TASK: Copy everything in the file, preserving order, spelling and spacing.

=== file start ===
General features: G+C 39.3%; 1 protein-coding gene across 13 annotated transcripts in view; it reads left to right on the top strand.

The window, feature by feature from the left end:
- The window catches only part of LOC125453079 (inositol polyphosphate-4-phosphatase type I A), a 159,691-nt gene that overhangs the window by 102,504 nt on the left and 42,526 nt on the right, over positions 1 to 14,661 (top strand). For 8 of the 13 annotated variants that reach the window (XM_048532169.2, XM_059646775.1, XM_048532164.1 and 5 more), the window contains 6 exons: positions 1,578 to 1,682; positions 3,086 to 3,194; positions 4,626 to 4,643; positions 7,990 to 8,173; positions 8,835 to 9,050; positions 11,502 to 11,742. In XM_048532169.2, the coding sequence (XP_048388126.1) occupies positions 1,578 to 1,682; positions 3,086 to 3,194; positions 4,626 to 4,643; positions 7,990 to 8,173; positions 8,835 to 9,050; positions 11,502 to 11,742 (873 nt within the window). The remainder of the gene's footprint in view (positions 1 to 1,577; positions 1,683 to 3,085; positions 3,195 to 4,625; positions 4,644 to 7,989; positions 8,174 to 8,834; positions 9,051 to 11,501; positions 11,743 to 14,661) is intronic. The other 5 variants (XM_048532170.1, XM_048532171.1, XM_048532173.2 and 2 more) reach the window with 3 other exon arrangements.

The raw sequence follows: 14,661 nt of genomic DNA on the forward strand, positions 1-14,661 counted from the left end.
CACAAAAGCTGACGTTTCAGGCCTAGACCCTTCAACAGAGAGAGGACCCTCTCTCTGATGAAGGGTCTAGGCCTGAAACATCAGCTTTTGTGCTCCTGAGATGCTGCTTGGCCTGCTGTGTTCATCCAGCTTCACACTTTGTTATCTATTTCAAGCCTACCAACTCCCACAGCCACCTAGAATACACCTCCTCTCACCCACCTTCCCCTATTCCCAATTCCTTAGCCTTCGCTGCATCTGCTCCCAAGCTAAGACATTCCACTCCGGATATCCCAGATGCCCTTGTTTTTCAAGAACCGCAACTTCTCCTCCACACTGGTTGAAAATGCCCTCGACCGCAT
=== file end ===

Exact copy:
General features: G+C 39.3%; 1 protein-coding gene across 13 annotated transcripts in view; it reads left to right on the top strand.

The window, feature by feature from the left end:
- The window catches only part of LOC125453079 (inositol polyphosphate-4-phosphatase type I A), a 159,691-nt gene that overhangs the window by 102,504 nt on the left and 42,526 nt on the right, over positions 1 to 14,661 (top strand). For 8 of the 13 annotated variants that reach the window (XM_048532169.2, XM_059646775.1, XM_048532164.1 and 5 more), the window contains 6 exons: positions 1,578 to 1,682; positions 3,086 to 3,194; positions 4,626 to 4,643; positions 7,990 to 8,173; positions 8,835 to 9,050; positions 11,502 to 11,742. In XM_048532169.2, the coding sequence (XP_048388126.1) occupies positions 1,578 to 1,682; positions 3,086 to 3,194; positions 4,626 to 4,643; positions 7,990 to 8,173; positions 8,835 to 9,050; positions 11,502 to 11,742 (873 nt within the window). The remainder of the gene's footprint in view (positions 1 to 1,577; positions 1,683 to 3,085; positions 3,195 to 4,625; positions 4,644 to 7,989; positions 8,174 to 8,834; positions 9,051 to 11,501; positions 11,743 to 14,661) is intronic. The other 5 variants (XM_048532170.1, XM_048532171.1, XM_048532173.2 and 2 more) reach the window with 3 other exon arrangements.

The raw sequence follows: 14,661 nt of genomic DNA on the forward strand, positions 1-14,661 counted from the left end.
CACAAAAGCTGACGTTTCAGGCCTAGACCCTTCAACAGAGAGAGGACCCTCTCTCTGATGAAGGGTCTAGGCCTGAAACATCAGCTTTTGTGCTCCTGAGATGCTGCTTGGCCTGCTGTGTTCATCCAGCTTCACACTTTGTTATCTATTTCAAGCCTACCAACTCCCACAGCCACCTAGAATACACCTCCTCTCACCCACCTTCCCCTATTCCCAATTCCTTAGCCTTCGCTGCATCTGCTCCCAAGCTAAGACATTCCACTCCGGATATCCCAGATGCCCTTGTTTTTCAAGAACCGCAACTTCTCCTCCACACTGGTTGAAAATGCCCTCGACCGCAT